“This World is not my home.”

The Feast of Sukkot has another great symbolism. Have you ever gone camping? I mean really camping-not in an air conditioned cabin or a trailer with all the comforts of home. Have you ever gone camping in a rough-hewn cabin or a tent? It can be great fun, getting close to nature, even communing with some of the wild life. However, after about a week, you are happy to get back home, enjoy a nice warm bath, and sleep in a comfortable bed.

Rav Shaul compared our bodies to being tents, more literally sukkas. He said:

“Therefore, we do not lose heart, but though our outward man perish, yet the inward man is renewed day by day. For our light affliction, which is but for a moment, works for us a far more exceeding and eternal weight of glory, while we look not at the things which are seen, but at the things which are unseen. For the things which are seen are temporal, but the things which are not seen are eternal.

“For we know that if our earthly house of this tabernacle (sukka) is torn down, we have a building from God, a house not made with hands, eternal in the heavens. For indeed in this sukka we groan, longing to be clothed with our dwelling from heaven, inasmuch as we, having put it on, shall not be found naked. For indeed, while we are in this sukka, we groan, being burdened, because we do not want to be unclothed, but to be clothed in order that what is mortal may put on immortality. For He who prepared us for this very purpose is God, who gave to us the Spirit as a pledge. Therefore, we are always confident, knowing that, while we are at home in the body we are absent from the Lord. For we walk by faith, and not by sight. We are confident, I say, and willing rather to be absent from the body and present with the Lord.”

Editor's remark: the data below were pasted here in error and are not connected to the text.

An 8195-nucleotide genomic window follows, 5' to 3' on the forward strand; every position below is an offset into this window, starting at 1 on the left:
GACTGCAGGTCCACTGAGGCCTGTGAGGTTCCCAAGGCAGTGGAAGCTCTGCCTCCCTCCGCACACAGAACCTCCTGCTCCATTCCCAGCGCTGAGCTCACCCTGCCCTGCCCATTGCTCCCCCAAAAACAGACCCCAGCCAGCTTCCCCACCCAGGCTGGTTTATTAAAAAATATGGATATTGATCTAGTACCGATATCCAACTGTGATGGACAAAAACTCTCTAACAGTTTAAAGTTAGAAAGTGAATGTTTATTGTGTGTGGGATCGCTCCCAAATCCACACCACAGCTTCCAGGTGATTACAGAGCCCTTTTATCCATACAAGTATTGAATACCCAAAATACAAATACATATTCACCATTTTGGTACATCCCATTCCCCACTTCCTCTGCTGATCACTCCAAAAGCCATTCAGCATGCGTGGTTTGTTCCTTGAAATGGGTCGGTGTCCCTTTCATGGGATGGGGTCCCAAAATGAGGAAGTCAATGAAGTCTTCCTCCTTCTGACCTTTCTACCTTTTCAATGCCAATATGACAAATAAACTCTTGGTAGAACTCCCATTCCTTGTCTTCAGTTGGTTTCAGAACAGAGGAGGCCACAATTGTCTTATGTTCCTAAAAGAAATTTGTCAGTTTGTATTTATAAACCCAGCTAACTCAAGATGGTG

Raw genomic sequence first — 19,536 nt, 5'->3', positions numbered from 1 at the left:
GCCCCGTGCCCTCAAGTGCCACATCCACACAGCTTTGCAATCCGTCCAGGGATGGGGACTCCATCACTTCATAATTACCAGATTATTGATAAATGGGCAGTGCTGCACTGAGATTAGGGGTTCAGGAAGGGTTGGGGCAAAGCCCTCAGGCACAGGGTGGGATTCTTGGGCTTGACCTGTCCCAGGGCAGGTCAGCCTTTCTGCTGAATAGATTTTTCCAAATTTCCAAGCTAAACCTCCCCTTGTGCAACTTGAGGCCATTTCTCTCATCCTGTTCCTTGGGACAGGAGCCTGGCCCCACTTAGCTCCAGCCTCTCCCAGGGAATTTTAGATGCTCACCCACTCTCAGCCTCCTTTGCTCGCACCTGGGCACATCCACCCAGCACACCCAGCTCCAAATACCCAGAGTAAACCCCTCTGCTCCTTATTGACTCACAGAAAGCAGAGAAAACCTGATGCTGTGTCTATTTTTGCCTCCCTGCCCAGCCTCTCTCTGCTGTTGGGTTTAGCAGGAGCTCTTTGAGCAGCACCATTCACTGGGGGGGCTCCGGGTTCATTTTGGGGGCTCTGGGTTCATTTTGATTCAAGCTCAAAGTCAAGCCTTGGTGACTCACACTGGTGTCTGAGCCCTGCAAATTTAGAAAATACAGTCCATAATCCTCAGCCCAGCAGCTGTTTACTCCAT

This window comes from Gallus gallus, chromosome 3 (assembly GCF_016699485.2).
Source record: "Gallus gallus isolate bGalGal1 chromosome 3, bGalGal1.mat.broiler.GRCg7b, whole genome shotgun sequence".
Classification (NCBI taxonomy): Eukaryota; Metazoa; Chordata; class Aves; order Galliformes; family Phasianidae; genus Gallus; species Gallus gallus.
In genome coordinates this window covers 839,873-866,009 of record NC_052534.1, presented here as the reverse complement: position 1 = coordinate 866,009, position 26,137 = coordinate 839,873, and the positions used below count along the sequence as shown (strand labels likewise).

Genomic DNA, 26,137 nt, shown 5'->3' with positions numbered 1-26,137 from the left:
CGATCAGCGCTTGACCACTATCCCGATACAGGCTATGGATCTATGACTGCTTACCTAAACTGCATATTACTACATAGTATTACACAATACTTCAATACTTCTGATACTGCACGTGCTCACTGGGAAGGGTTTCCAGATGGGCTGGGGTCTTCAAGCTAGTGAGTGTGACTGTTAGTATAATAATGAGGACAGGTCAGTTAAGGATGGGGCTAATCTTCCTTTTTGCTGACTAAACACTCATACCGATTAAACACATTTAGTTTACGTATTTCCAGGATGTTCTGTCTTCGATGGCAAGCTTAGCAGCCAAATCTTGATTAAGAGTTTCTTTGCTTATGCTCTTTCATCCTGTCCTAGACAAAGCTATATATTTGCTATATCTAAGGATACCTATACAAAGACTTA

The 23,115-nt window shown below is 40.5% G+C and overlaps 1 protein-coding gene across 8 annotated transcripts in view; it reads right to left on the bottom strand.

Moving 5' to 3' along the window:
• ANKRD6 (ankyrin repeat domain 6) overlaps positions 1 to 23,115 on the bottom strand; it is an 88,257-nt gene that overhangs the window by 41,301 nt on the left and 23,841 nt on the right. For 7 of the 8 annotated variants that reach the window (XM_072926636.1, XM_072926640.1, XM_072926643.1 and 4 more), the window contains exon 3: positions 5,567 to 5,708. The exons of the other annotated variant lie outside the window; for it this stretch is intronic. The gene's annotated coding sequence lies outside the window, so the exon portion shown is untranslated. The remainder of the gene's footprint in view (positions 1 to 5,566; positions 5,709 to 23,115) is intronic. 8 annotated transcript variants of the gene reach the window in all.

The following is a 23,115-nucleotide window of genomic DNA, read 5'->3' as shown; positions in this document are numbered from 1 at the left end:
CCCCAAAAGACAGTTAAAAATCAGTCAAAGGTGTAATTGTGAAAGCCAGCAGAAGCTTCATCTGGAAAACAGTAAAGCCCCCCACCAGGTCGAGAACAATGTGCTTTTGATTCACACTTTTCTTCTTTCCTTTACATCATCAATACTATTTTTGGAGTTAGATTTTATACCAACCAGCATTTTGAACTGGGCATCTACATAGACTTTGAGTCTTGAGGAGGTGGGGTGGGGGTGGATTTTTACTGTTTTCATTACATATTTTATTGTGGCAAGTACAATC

There you have it, folks. This body that we are “clothed” with is just a sukka for our “soul.” We are just “camping out” in this sukka, but someday we will be going home. As Larry Norman sang, “This world is not my home. I’m just passing through.” If you are a believer in Messiah Yeshua, and living for Him, you have a heavenly citizenship. You might be the citizen of the United States or some other country. You may love your country, and call it home. However, you have another citizenship in Heaven. The writer of Hebrews says of the great men and women of faith, “But now they desire a better country, that is, a heavenly one, wherefore, God is not ashamed to be called their God, for He has prepared for them a city.” In Judaism, this is known as the Olam Haba, the World to Come.

According to Pirkei Avot (Ethics of the Fathers) 4:21-22,

“This world is like a lobby before the Olam Haba. Prepare yourself in the lobby, so that you may enter the banquet hall. Better is one hour of spiritual bliss in the Olam Haba than the entire life of This World.”

We also believe in the Messianic Kingdom taking place on this planet for at least a thousand years. You might take a little break from eternity to spend a thousand years crawling around on this planet again, but with a supernatural body, somewhat like the Resurrected Yeshua, who was able to pass through walls and locked doors, and suddenly appear and disappear at will. Ezekiel’s vision of the Dry Bones tells us that all Israel will be resurrected and brought back to the Land of Israel, which will be considerably larger than it is today, despite the best efforts of recent Israeli Prime Ministers to dissect and give away the Land.

After the Millennium, there will be a New Jerusalem lowered down from the heavens, about 1500 miles wide, 1500 miles long, and 1500 miles high, perhaps in the shape of a great pyramid. There is a wall around the city about 72 yards high. If the city were a cube, this wall would look like a small molding around the base. As a pyramid, the wall would look like a wall. The 12 gates are named after the 12 tribes of Israel, a very Jewish city. The gates themselves are 12 pearls. In order for these pearls to look like gates on a wall 72 yards high, these pearls must be gargantuan. Imagine the size of the oysters that made the pearls!